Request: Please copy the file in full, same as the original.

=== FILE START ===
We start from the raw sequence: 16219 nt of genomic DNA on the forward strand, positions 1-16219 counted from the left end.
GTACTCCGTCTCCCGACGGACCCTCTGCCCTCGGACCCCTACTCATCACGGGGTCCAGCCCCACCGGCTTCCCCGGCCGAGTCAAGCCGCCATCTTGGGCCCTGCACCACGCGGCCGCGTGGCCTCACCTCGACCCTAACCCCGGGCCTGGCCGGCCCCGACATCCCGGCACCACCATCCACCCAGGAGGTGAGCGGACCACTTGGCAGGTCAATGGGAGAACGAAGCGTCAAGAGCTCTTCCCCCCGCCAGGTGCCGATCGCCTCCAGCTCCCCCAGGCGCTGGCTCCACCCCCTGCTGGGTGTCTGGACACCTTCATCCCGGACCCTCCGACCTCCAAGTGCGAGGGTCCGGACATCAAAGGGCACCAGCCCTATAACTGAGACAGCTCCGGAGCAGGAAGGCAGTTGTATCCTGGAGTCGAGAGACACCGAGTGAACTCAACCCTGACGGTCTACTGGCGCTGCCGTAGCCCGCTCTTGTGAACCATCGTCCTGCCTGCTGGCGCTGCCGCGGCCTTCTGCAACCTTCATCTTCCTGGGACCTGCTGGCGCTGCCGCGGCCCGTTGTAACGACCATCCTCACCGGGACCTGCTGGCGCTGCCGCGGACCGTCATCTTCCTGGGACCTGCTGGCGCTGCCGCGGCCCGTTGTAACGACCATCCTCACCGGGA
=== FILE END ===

We start from the raw sequence: 16219 nt of genomic DNA on the forward strand, positions 1-16219 counted from the left end.
GTACTCCGTCTCCCGACGGACCCTCTGCCCTCGGACCCCTACTCATCACGGGGTCCAGCCCCACCGGCTTCCCCGGCCGAGTCAAGCCGCCATCTTGGGCCCTGCACCACGCGGCCGCGTGGCCTCACCTCGACCCTAACCCCGGGCCTGGCCGGCCCCGACATCCCGGCACCACCATCCACCCAGGAGGTGAGCGGACCACTTGGCAGGTCAATGGGAGAACGAAGCGTCAAGAGCTCTTCCCCCCGCCAGGTGCCGATCGCCTCCAGCTCCCCCAGGCGCTGGCTCCACCCCCTGCTGGGTGTCTGGACACCTTCATCCCGGACCCTCCGACCTCCAAGTGCGAGGGTCCGGACATCAAAGGGCACCAGCCCTATAACTGAGACAGCTCCGGAGCAGGAAGGCAGTTGTATCCTGGAGTCGAGAGACACCGAGTGAACTCAACCCTGACGGTCTACTGGCGCTGCCGTAGCCCGCTCTTGTGAACCATCGTCCTGCCTGCTGGCGCTGCCGCGGCCTTCTGCAACCTTCATCTTCCTGGGACCTGCTGGCGCTGCCGCGGCCCGTTGTAACGACCATCCTCACCGGGACCTGCTGGCGCTGCCGCGGACCGTCATCTTCCTGGGACCTGCTGGCGCTGCCGCGGCCCGTTGTAACGACCATCCTCACCGGGA